Whomever or whatever you blame, the outcome seems tough to dispute: The Clippers looked joyless by the end of their run. Redick saying it only confirms the perception.

I’m curious whether he’ll find more joy in Philadelphia. A new situation will be refreshing, and the 76ers – young and talented – are hungry. Expectations are low after years of tanking, so even modest gains will be celebrated. But they’re also worse than the Clippers were, and losing more often will be an adjustment.

To get a better idea where Redick is coming from as he begins in Philadelphia, I recommend watching the video in full. It’s quite illuminating.

Pelicans coach Alvin Gentry: Jrue Holiday and Rajon Rondo will both start

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After signing Jrue Holiday to a massive contract, the Pelicans added Rajon Rondo while putting out word that the two point guards would play together.

They won’t just play together. They’ll start together.

New Orleans coach Alvin Gentry confirmed the plan on Dunc & Holder then expanded (hat tip: Mason Ginsberg of Bourbon Street Shots):

I like Jrue off the ball to start the game as a scorer. I like Rondo being on the floor as a leader. Now, obviously, Jrue is going to play some where he’s the primary ball-handler. I spoke to Jrue at length about this, and I think it’s something that can really help us.

Holiday’s value is maximized at point guard. He’s better than Rondo, and it’s generally better to give the ball more often to the better point guard.

But Holiday can defend multiple positions and work off the ball. Rondo can’t. New Orleans is short on wings, so shifting Holiday there is a reasonable option.

Rondo is a minus shooter for his position, but Anthony Davis and DeMarcus Cousins have improved their range immensely. This won’t necessarily be a prohibitively cluttered starting lineup. Paying a starter just $3.3 million is a bargain – one the Pelicans needed considering their self-inflicted constraints. They couldn’t afford someone who’d create no complications. I just think the difficulties causes by starting Rondo are manageable.

The bigger question is what New Orleans does on the wing beyond E'Twaun Moore. Solomon Hill and Dante Cunningham (who’s unsigned but whose Bird Rights are still held by New Orleans) are better at power forward. Darius Miller is far from a proven NBA commodity. Quincy Pondexter can seemingly never get healthy.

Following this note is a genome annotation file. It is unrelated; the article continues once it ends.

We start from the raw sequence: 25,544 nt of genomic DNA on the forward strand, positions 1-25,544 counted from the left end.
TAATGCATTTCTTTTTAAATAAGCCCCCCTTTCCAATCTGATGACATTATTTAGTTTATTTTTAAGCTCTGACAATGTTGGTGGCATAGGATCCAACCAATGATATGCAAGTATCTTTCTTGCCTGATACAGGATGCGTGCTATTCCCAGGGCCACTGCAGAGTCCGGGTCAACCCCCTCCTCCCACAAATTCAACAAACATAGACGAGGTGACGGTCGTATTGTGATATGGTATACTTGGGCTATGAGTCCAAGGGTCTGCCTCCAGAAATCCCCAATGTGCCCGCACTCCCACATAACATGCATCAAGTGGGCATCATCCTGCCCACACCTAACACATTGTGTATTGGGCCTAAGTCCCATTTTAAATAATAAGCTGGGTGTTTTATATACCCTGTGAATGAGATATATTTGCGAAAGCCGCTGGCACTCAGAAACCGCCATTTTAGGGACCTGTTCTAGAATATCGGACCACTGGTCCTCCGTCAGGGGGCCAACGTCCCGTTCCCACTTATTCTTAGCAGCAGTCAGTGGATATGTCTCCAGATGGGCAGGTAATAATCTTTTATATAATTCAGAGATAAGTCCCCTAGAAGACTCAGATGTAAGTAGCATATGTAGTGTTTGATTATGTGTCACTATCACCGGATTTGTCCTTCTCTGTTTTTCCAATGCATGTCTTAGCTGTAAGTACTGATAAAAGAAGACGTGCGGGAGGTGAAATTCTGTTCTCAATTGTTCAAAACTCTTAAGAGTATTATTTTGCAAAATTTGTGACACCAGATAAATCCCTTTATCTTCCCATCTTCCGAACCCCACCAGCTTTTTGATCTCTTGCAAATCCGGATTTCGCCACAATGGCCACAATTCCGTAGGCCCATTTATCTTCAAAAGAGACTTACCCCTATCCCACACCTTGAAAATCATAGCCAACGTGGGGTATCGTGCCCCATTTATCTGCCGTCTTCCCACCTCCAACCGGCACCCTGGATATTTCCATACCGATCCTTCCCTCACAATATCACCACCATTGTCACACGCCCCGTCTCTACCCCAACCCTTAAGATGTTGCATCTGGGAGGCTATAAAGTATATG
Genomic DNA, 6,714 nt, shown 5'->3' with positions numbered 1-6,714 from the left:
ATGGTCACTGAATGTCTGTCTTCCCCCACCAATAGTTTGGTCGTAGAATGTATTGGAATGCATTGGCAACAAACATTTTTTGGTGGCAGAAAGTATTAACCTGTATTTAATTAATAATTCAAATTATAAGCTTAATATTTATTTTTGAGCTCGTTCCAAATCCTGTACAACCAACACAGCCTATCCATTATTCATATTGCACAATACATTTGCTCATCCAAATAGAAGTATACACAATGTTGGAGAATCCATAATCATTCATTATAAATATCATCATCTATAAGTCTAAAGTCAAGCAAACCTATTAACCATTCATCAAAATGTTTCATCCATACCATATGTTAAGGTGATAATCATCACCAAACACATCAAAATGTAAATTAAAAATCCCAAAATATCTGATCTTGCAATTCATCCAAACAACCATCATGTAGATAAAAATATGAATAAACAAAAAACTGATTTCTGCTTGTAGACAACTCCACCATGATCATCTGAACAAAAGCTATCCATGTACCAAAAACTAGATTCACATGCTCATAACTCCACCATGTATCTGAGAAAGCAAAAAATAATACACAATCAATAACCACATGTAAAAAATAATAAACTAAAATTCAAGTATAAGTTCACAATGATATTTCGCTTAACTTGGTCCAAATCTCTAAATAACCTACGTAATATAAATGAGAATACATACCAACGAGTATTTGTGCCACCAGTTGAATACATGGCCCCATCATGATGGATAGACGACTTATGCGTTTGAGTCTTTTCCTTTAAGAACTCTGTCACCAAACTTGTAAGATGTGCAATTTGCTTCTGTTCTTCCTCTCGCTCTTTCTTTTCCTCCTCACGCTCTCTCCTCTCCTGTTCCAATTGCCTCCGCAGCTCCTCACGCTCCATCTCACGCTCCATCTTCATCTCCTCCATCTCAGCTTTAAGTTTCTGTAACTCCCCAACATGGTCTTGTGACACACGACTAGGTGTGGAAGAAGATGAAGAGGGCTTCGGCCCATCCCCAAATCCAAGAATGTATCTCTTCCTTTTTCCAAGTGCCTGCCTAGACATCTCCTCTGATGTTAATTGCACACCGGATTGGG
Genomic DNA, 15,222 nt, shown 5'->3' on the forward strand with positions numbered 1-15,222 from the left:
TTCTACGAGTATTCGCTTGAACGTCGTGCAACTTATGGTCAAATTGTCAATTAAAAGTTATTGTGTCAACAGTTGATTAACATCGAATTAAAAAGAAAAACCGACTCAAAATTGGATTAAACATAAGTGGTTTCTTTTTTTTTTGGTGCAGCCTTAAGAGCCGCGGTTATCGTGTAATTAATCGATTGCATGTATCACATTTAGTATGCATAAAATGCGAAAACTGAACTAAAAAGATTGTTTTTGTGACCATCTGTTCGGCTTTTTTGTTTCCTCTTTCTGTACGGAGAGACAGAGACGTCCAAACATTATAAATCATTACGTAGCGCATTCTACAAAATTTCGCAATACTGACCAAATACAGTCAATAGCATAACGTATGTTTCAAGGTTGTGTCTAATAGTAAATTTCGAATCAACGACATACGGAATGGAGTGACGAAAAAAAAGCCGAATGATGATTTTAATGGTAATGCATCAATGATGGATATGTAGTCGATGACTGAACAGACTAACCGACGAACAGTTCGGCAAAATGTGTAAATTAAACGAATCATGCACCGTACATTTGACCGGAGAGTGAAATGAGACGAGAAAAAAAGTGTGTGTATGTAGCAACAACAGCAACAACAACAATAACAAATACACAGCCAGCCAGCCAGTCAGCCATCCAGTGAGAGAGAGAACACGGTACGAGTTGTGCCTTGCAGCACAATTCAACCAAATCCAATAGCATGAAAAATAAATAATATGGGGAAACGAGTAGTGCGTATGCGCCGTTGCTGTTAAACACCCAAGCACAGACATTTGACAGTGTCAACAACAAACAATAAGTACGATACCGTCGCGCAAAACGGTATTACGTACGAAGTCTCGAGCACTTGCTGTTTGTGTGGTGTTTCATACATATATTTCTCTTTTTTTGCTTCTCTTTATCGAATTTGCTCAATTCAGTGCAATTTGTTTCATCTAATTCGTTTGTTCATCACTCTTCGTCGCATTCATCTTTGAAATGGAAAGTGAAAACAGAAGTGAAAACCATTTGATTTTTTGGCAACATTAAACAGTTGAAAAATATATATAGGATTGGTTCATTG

If Quinn Cook is ready for the rotation, that could help. He could play when Rondo sits and allow Holiday to spend all his time at shooting guard. But I’m not sure Holiday is ready to cede all his minutes at point guard, the higher-profile position. (I’m also unsure Cook is ready to play regularly.)

Starting Holiday at shooting guard mitigates the wing problem, but it doesn’t solve it. There are still too many wing minutes to go around, and New Orleans is running out of money to spend – both with exceptions and below the luxury-tax line.

76ers second-rounder Jonah Bolden signs in Israel

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Jonah Bolden – No. 16 on my draft board – slipped all the way to the 76ers at No. 36 in the NBA draft. An impressive summer league has raised his stock significantly.

But Philadelphia won’t reap the rewards this season.

Bolden signed a three-year contract with Maccabi Tel Aviv, the team announced. The club also said the deal contained NBA outs and the 76ers helped facilitate his move from his previous team, Red Star in Serbia.

This is a helpful arrangement for Philadelphia, which is running out of roster spots. Bolden will develop elsewhere while allowing the 76ers’ to maintain his exclusive negotiating rights.

Bolden must get stronger and more adept at handling physicality. The athletic stretch four can also continue developing his burgeoning perimeter skills.

Then, next year, maybe the 76ers will have room to sign him themselves.

Anthony Davis does #DriveByDunkChallenge (video)

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If you’re not up with what the kids are doing, the cool thing this summer is the #DriveByDunkChallenge – driving to random houses, running out of a still-running car, dunking on their basketball hoop, running back into the car then driving off.

It sounds like a lot of fun for those who can dunk (and don’t get accosted by startled homeowners). An example:

Pelicans star Anthony Davis took his turn: